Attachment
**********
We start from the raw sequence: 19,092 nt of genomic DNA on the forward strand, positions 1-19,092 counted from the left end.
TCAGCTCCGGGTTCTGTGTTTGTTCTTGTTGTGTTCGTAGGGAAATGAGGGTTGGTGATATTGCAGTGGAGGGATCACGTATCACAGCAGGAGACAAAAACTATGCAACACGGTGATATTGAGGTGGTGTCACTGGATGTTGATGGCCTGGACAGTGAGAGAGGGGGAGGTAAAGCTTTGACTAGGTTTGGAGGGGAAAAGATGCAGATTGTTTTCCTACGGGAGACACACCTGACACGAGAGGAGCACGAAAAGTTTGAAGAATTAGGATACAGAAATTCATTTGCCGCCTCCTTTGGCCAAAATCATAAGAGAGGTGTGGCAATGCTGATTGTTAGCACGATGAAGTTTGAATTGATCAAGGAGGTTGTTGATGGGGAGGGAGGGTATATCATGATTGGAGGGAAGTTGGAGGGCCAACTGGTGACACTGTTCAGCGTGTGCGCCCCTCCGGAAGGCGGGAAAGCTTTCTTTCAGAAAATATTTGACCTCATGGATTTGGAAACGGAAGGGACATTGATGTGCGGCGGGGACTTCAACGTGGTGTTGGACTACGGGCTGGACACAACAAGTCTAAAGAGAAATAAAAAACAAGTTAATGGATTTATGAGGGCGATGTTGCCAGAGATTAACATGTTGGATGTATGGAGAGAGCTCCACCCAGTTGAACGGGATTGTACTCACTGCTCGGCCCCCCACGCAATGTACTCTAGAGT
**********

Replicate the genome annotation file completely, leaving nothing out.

We start from the raw sequence: 19,092 nt of genomic DNA on the forward strand, positions 1-19,092 counted from the left end.
TCAGCTCCGGGTTCTGTGTTTGTTCTTGTTGTGTTCGTAGGGAAATGAGGGTTGGTGATATTGCAGTGGAGGGATCACGTATCACAGCAGGAGACAAAAACTATGCAACACGGTGATATTGAGGTGGTGTCACTGGATGTTGATGGCCTGGACAGTGAGAGAGGGGGAGGTAAAGCTTTGACTAGGTTTGGAGGGGAAAAGATGCAGATTGTTTTCCTACGGGAGACACACCTGACACGAGAGGAGCACGAAAAGTTTGAAGAATTAGGATACAGAAATTCATTTGCCGCCTCCTTTGGCCAAAATCATAAGAGAGGTGTGGCAATGCTGATTGTTAGCACGATGAAGTTTGAATTGATCAAGGAGGTTGTTGATGGGGAGGGAGGGTATATCATGATTGGAGGGAAGTTGGAGGGCCAACTGGTGACACTGTTCAGCGTGTGCGCCCCTCCGGAAGGCGGGAAAGCTTTCTTTCAGAAAATATTTGACCTCATGGATTTGGAAACGGAAGGGACATTGATGTGCGGCGGGGACTTCAACGTGGTGTTGGACTACGGGCTGGACACAACAAGTCTAAAGAGAAATAAAAAACAAGTTAATGGATTTATGAGGGCGATGTTGCCAGAGATTAACATGTTGGATGTATGGAGAGAGCTCCACCCAGTTGAACGGGATTGTACTCACTGCTCGGCCCCCCACGCAATGTACTCTAGAGT